“Something’s weird is happening,” he muttered quietly, “and everyone are afraid of saying it out loud.”

I sat down next to him and finished his coffee.

“I think that I lied yesterday to mother,” I started, “and Nancy lied at work about a computer malfunction.”

He glanced at me with shock. “Yeah, I lied to brother about last night. It was just so…”

“Natural?” I asked.

“Yeah.” he looked embarrassed.

“So what happens, now?” I asked, eyeing him seriously.

“Don’t know,” he acknowledged. “Though, the government’s probably on it.”

“Like they would admit that all of our chips fried,” I snickered.

“Think that’s what happened?” he asked curiously.

I shrugged. “My best guess, really. I do say that to change chips for everyone would be an impossible task.”

“Think the ones in storage got fried?”

“Your guess is good as mine,” I replied.

“Think that umm there will be riots and stuff?”

I lowered my head on the table and closed my eyes.

Too many questions. Too little time to figure out what will happen.

“My head hurts.”

I ignored his comment and tried to think while he took out his tablet and I heard him clicking away.

“No one reported anything weird.”

“Good,” I muttered and raised my head.

“Why you looking at me like that?”

I laughed, hysterically.

“Hun,” he whispered, “you’re scaring me.”

“I have an idea.”

“What is it?”

“Our television sucks balls. Seriously. Everything is always about truth. We haven’t created new jokes since like last century or more because truth is not funny.”

“What’s your point?”

“We can start a video channel with updated jokes. We can take the old jokes and make them work for our time!” my voice rose from excitement. “We can bring humor back into our lives and not just rewatch again and again the olden times when people could do anything!”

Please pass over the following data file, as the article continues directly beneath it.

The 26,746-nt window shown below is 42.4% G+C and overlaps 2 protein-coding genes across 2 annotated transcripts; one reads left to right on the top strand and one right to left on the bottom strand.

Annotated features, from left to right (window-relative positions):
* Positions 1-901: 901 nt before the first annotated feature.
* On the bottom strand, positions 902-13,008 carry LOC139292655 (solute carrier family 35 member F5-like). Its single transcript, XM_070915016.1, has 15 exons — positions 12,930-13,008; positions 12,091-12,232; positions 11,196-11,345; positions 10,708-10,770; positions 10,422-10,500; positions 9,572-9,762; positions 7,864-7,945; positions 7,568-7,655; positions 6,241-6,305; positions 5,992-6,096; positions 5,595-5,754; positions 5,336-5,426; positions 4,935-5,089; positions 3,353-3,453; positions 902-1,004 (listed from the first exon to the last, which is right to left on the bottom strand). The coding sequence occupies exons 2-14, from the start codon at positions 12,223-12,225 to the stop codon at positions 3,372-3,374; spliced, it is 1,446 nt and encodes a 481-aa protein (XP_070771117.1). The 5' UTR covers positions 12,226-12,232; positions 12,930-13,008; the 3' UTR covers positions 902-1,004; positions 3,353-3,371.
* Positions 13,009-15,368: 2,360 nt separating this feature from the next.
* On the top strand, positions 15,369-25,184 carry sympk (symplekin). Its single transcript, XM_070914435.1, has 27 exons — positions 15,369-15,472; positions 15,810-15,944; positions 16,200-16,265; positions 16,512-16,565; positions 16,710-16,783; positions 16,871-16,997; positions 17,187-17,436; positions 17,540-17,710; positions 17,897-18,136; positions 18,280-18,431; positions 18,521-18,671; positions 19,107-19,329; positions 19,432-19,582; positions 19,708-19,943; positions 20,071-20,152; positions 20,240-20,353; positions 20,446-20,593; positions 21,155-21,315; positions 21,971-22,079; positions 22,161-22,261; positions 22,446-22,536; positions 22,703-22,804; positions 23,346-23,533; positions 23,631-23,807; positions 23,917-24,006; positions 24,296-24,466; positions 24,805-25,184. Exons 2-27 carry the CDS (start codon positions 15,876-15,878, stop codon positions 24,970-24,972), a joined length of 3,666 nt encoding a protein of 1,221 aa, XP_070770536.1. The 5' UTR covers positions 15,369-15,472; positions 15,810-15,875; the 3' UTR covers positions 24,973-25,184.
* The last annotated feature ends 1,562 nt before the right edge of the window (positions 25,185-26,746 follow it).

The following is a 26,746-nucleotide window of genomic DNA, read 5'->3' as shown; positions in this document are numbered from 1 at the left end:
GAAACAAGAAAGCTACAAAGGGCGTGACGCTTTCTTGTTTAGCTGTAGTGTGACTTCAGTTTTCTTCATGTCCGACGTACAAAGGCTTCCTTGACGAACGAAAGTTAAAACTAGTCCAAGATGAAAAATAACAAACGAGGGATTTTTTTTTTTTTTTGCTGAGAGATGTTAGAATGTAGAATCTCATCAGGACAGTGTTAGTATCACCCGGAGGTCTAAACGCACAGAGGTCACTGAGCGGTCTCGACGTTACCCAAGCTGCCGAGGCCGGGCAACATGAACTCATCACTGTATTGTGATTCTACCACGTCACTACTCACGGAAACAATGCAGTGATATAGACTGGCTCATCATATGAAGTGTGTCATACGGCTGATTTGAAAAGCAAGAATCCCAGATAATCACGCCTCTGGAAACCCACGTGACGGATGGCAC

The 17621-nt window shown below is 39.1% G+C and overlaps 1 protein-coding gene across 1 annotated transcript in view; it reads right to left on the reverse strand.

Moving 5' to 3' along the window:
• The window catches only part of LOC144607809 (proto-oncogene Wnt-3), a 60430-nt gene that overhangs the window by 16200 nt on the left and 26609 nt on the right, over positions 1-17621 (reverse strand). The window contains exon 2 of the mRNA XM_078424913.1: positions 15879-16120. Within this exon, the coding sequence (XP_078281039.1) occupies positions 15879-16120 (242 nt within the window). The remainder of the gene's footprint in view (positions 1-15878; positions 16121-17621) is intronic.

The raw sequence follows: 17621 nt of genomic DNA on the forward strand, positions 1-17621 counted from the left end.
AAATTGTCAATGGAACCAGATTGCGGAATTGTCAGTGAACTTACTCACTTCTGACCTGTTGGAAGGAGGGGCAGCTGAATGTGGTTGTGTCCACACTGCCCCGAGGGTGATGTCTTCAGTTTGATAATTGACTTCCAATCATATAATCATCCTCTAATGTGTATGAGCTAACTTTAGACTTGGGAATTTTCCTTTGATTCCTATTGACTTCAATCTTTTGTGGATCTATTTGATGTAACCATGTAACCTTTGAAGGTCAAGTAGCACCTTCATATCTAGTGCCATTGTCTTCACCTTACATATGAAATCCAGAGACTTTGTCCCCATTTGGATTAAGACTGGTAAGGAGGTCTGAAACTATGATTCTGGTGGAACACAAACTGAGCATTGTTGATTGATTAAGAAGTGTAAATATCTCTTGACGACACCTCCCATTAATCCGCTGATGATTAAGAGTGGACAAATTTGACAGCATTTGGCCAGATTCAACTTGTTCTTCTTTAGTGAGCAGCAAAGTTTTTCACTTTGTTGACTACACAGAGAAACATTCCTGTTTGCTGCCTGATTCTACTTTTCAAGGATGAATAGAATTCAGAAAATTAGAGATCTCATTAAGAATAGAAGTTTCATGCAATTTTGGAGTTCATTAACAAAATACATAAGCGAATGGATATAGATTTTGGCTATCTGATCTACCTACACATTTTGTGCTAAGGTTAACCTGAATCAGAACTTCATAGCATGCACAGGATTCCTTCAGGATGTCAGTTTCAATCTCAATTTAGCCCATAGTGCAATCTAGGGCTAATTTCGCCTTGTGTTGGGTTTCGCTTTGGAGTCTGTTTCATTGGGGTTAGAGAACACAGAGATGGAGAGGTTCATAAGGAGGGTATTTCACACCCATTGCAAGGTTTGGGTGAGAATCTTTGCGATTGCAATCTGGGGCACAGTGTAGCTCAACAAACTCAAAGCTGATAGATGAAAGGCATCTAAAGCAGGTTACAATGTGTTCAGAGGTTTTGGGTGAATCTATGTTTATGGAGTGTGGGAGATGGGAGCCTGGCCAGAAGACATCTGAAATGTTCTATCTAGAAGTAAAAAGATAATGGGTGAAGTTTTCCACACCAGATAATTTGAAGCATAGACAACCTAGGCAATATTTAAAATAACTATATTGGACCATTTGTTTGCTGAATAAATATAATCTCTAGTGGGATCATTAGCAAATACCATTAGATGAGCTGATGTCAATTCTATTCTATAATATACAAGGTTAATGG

“One problem,” he said, “we’re not jokers.”

“We can be,” I challenged. “If I can lie to my mother about us not having sex then I can be a joker and I know which joke to start with!”

Riley was looking at me like I was an alien.

“Okay,” he agreed after we fell into an uncomfortable silence. “I give in.”

After of hours of writing the script, charging camera to make the clip, and acting it out, we were finally ready to do it live. Yes, to do this live was crazy and probably stupid but this was a chance for our civilization to become fun again and I had to take it.

I imagined others doing similar skits. Families sitting down and watching plays, movies of our time with our ideas. It felt amazing.

“Ladies and gentlemen,” I started.

The camera light was green and I was nervous. Riley was hidden from view, looking worse for wear, but I knew that this would turn out alright.

“My name is Jessica.”

First lie in the skit.

“And,” I smiled, “I’m selling my boyfriend named Tom.”

2nd lie.

“As you can see,” I pointed around myself, “we’re at a market. A perfect place to make my selling pitch.”

3rd lie.

The room around me had signs on furniture. Furniture represented food carts, clothing racks, and technology tables.

“Tom,” I called, “get out here and show how pretty you are.”

Riley walked over to me in jeans and a ripped t-shirt.

“Everyone,” I started again, “this is Tom. He’s wearing a nice suit. Has a PHd. Amazing in the sack and is rich.”

Three more lies.